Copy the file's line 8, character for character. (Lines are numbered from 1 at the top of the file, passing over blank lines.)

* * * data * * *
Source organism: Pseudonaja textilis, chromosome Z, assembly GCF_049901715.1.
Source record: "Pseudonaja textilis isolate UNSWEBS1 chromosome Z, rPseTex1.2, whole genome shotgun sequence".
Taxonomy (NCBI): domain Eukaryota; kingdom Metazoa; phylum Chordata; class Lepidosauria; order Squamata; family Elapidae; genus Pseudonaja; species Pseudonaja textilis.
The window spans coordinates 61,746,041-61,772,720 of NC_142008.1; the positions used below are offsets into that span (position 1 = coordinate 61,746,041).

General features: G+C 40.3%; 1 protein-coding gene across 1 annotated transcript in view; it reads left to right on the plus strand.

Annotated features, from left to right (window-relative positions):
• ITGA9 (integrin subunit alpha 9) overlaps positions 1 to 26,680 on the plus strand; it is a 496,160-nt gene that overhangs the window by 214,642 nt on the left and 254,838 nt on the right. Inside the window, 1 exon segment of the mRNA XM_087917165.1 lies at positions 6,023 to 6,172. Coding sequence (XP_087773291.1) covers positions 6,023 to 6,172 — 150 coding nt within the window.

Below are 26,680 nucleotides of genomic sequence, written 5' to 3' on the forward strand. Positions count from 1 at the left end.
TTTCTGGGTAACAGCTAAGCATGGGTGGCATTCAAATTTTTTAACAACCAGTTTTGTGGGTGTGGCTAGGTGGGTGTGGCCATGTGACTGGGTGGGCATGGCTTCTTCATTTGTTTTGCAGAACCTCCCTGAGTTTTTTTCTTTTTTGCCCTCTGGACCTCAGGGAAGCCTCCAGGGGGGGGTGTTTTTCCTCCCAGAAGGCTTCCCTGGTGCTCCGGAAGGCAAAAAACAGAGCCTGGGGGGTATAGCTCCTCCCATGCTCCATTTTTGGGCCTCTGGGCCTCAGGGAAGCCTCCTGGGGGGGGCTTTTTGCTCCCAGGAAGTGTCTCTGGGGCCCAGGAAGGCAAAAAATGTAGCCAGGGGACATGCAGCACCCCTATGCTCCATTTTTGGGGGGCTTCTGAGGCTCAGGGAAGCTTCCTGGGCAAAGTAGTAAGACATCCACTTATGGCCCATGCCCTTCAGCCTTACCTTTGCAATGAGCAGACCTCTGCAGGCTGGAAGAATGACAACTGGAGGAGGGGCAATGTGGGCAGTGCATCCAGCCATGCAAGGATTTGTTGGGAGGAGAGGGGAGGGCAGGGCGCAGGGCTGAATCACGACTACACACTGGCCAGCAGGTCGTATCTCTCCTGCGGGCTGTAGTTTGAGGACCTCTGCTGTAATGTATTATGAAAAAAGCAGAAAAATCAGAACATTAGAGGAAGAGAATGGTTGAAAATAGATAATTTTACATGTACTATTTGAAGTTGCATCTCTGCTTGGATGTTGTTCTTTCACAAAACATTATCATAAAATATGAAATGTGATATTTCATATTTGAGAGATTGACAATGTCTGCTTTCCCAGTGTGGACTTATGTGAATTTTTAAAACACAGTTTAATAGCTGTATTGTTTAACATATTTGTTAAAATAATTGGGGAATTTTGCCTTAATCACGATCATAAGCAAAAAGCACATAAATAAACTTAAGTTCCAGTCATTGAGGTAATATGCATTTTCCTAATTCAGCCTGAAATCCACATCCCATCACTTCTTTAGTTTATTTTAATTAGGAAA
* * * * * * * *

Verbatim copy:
Below are 26,680 nucleotides of genomic sequence, written 5' to 3' on the forward strand. Positions count from 1 at the left end.